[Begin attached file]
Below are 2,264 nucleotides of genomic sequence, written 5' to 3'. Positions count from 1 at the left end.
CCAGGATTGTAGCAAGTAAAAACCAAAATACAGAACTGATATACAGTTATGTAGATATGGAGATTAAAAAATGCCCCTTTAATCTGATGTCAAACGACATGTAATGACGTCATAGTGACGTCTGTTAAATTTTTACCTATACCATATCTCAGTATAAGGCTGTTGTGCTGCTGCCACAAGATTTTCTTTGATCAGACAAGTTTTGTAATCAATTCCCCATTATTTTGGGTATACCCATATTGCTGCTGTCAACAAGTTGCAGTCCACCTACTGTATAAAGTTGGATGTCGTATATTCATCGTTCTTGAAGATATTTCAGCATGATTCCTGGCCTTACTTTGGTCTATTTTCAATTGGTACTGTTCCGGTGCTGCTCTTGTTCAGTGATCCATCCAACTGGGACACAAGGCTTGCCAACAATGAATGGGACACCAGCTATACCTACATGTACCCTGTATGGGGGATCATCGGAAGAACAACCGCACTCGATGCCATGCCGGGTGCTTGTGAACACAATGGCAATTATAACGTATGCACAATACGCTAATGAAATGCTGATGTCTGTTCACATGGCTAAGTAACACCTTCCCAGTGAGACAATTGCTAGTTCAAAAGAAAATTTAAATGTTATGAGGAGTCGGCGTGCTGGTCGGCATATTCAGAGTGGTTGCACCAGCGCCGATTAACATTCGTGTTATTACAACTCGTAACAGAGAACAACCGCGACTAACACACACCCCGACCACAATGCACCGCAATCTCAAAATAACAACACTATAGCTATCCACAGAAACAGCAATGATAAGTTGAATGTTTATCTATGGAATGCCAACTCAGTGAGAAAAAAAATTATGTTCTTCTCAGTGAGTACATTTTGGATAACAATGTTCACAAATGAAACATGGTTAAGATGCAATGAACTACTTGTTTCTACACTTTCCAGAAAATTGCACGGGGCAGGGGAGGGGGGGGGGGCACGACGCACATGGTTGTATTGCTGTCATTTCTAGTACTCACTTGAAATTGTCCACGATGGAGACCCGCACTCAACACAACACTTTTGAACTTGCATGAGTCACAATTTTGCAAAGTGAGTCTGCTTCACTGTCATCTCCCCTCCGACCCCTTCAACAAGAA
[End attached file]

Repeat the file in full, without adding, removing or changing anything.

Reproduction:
Below are 2,264 nucleotides of genomic sequence, written 5' to 3'. Positions count from 1 at the left end.
CCAGGATTGTAGCAAGTAAAAACCAAAATACAGAACTGATATACAGTTATGTAGATATGGAGATTAAAAAATGCCCCTTTAATCTGATGTCAAACGACATGTAATGACGTCATAGTGACGTCTGTTAAATTTTTACCTATACCATATCTCAGTATAAGGCTGTTGTGCTGCTGCCACAAGATTTTCTTTGATCAGACAAGTTTTGTAATCAATTCCCCATTATTTTGGGTATACCCATATTGCTGCTGTCAACAAGTTGCAGTCCACCTACTGTATAAAGTTGGATGTCGTATATTCATCGTTCTTGAAGATATTTCAGCATGATTCCTGGCCTTACTTTGGTCTATTTTCAATTGGTACTGTTCCGGTGCTGCTCTTGTTCAGTGATCCATCCAACTGGGACACAAGGCTTGCCAACAATGAATGGGACACCAGCTATACCTACATGTACCCTGTATGGGGGATCATCGGAAGAACAACCGCACTCGATGCCATGCCGGGTGCTTGTGAACACAATGGCAATTATAACGTATGCACAATACGCTAATGAAATGCTGATGTCTGTTCACATGGCTAAGTAACACCTTCCCAGTGAGACAATTGCTAGTTCAAAAGAAAATTTAAATGTTATGAGGAGTCGGCGTGCTGGTCGGCATATTCAGAGTGGTTGCACCAGCGCCGATTAACATTCGTGTTATTACAACTCGTAACAGAGAACAACCGCGACTAACACACACCCCGACCACAATGCACCGCAATCTCAAAATAACAACACTATAGCTATCCACAGAAACAGCAATGATAAGTTGAATGTTTATCTATGGAATGCCAACTCAGTGAGAAAAAAAATTATGTTCTTCTCAGTGAGTACATTTTGGATAACAATGTTCACAAATGAAACATGGTTAAGATGCAATGAACTACTTGTTTCTACACTTTCCAGAAAATTGCACGGGGCAGGGGAGGGGGGGGGGGCACGACGCACATGGTTGTATTGCTGTCATTTCTAGTACTCACTTGAAATTGTCCACGATGGAGACCCGCACTCAACACAACACTTTTGAACTTGCATGAGTCACAATTTTGCAAAGTGAGTCTGCTTCACTGTCATCTCCCCTCCGACCCCTTCAACAAGAA